Stacy: How long were you cooking up The True Meaning of Smekday?

Adam: Oh, off and on for four or five years. At first it was just the fun project I worked on when I wanted to avoid my real work. So I started slowly. Then my agent sold it based on maybe the first third, and I worked more in earnest then. But I think some of the ideas go back further than that–I've long thought an alien invasion would be a good way to address our own history.

Stacy: How did you come up with the Boov Speak? I found that when I was reading Smekday, Boov speak stayed in my brain quite easily. Did you find yourself rearranging your words while you were writing?

Adam: Boovspeak comes kind of naturally to me–it's kind of an exaggeration of how I talk when I'm being lazy and there isn't anyone but my wife and me around. As I was working on Smekday I reached a point at which J.Lo's (my Boov's) speech came as quickly for me as did any other character's. I have not had for writing this way recentlies, so I am possibly notso much a Boovspeak Superstar as to before now. Hm.

Stacy: My students were asking about the "secret cover" on Smekday. The dust jacket image is different than the image that is physically on the book. What's the story?

Adam: No big story, really - I just came up with a number of images that I thought would make different covers for the book, and wanted to use as many of them as possible. People can peruse my July postings on my blog to see a little of how the cover evolved. I don't like to waste ideas, so I stuck runner-up covers beneath the dust jacket and on the title page. My books Tree Ring Circus and Frankenstein Makes a Sandwich have "secret covers" as well, for various reasons.

Stacy: I have read that there is a sequel to Frankenstein Makes a Sandwich in the works. How is that going? Is the writing process for a collection of poetry vastly different than for a picture book?

Adam: It's written! Now I'm just figuring out the art. It will be called Frankenstein Takes the Cake. I've reported in other places that I thought it was going to be called Frankenstein Makes a Sequel

, but I was eventually talked out of that.
Writing in rhyme is different from writing prose, of course, for obvious reasons. Otherwise, writing something like one of my Frankenstein books is, in a way, like writing a number of rhyming picture books at once. Many of the poems in FMaS could have been expanded into full-length books if I'd thought that was the best way to present them.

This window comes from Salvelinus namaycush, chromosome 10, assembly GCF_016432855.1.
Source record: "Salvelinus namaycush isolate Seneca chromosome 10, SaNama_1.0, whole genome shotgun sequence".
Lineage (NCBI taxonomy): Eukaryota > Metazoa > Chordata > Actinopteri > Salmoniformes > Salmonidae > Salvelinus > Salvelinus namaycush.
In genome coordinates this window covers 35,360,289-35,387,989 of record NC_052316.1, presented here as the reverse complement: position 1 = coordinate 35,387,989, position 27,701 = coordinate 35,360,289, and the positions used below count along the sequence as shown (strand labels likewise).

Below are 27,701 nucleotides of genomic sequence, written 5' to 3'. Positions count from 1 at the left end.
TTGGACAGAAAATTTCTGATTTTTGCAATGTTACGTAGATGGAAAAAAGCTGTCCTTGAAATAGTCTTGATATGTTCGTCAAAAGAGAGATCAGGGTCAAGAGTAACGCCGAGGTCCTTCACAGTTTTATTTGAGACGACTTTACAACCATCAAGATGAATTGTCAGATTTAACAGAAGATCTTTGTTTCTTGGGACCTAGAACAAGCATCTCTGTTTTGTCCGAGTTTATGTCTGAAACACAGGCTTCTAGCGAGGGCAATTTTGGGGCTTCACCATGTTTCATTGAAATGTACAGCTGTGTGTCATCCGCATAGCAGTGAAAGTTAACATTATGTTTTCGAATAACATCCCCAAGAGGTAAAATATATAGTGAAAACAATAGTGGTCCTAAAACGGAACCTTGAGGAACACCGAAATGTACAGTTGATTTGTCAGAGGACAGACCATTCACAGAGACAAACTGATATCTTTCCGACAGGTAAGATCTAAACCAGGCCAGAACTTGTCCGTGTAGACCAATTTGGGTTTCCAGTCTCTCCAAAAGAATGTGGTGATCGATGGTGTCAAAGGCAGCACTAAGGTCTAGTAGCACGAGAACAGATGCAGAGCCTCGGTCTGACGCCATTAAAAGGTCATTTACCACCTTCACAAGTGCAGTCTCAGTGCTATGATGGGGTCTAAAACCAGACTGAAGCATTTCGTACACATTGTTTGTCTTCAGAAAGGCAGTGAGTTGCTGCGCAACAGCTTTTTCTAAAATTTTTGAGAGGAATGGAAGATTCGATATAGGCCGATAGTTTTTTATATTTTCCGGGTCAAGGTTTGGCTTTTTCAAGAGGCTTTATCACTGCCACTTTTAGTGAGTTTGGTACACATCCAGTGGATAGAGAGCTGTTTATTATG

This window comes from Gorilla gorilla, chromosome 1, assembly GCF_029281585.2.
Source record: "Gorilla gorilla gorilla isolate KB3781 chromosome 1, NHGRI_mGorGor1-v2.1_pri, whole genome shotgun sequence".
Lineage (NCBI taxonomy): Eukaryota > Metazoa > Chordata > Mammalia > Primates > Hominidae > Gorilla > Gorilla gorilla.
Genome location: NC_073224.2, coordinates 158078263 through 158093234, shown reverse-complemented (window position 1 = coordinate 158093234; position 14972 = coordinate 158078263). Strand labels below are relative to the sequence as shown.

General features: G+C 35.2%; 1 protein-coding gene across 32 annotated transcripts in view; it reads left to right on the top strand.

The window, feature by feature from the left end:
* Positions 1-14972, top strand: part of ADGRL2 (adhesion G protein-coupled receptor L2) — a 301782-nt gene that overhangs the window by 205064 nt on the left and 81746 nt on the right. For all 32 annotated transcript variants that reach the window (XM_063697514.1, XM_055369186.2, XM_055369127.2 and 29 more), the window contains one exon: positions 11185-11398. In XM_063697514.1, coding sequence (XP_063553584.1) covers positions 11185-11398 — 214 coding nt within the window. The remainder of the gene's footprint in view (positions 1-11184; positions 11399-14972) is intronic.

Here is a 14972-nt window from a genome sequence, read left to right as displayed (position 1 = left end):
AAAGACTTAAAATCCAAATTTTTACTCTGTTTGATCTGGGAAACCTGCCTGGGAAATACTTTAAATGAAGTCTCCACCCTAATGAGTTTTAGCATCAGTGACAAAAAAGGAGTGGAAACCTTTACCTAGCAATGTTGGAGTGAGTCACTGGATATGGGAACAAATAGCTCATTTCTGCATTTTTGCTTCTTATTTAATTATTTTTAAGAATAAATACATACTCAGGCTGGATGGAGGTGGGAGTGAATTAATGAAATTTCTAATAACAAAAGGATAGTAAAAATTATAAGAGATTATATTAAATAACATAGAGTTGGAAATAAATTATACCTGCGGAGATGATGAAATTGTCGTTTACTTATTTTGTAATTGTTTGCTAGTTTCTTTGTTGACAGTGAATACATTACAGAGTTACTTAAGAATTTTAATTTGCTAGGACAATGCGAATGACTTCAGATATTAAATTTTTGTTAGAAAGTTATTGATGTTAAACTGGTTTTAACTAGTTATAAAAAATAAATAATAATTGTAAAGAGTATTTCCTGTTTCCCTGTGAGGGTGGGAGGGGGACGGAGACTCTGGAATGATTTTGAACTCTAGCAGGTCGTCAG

Stacy: And here are some questions from my students who have been reading and loving The True Meaning of Smekday...

From an 8th grade reader: When you wrote the book, and didn't tell the readers some of the horrors of the aliens, did you know yourself? Or was it a mystery to you as well as the reader?

Adam: I don't know what details you're thinking about specifically, but I can definitely say that some things in Smekday were as much a mystery to me as I wrote as they will be to my readers. I wrote a lot without knowing exactly where the story was going, or how it would end, and trusted that I would figure it out eventually. That meant I had to go back from time to time and change some passages I'd written earlier so they'd fall in line with some plot detail I'd only just discovered. I didn't know at first, for example, that Gorg is not the name of the alien race, but rather that every member of the race is named Gorg. But it struck me at some point that having your planet invaded by, say, the Todd (a huge group of people who are all named Todd) or whatever would be funny.

From a 7th grade reader: How did you think of the characters and planets in The True Meaning of Smekday?

Adam: I thought a lot and drew a lot. When I felt like I had a good idea what the aliens were going to look like, their appearance helped me figure out what kind of people they were.

From another 7th grade reader: This book has so many characters and contraptions...it had a crazy plot. What or where did all of those ideas come from?